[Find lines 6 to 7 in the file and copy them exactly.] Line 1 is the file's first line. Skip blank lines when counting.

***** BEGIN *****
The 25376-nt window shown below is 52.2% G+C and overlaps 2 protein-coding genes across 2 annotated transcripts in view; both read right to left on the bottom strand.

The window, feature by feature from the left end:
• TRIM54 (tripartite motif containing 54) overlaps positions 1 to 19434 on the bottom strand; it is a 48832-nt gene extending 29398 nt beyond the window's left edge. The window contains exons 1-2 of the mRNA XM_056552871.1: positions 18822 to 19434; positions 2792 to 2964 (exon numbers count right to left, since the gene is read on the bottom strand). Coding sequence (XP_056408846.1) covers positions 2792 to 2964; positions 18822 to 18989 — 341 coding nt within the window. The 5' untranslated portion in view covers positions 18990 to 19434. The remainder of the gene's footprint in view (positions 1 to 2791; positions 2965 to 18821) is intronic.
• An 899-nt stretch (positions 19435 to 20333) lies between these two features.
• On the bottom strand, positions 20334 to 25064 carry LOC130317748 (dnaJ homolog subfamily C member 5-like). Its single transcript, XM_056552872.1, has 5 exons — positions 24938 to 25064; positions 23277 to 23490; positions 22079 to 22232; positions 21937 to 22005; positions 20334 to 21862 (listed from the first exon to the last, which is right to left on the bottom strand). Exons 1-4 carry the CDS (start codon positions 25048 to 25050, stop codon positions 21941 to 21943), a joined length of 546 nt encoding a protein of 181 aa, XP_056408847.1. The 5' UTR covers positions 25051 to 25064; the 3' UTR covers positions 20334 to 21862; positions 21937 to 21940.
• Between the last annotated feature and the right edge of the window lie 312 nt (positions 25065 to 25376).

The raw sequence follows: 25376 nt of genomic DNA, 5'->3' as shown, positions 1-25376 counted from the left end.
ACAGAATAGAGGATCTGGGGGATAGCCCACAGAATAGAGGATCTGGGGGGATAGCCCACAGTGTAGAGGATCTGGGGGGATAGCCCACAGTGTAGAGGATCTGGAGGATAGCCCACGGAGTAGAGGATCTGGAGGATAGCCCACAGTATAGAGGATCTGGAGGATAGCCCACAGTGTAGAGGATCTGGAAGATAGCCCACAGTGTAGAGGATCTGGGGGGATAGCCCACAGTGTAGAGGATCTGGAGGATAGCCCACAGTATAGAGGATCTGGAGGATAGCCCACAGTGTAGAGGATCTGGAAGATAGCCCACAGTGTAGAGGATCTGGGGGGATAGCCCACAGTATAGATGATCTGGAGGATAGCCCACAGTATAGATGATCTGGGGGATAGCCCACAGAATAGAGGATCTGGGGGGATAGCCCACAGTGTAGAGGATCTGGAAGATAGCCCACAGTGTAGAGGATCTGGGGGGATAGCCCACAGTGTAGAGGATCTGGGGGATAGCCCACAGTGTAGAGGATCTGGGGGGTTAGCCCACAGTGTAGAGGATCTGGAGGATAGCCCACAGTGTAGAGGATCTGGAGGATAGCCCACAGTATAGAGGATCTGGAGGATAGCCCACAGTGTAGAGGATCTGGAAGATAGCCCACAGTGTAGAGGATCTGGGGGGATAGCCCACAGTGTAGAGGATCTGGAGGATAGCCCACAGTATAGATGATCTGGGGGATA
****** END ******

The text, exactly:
• Between the last annotated feature and the right edge of the window lie 312 nt (positions 25065 to 25376).

The raw sequence follows: 25376 nt of genomic DNA, 5'->3' as shown, positions 1-25376 counted from the left end.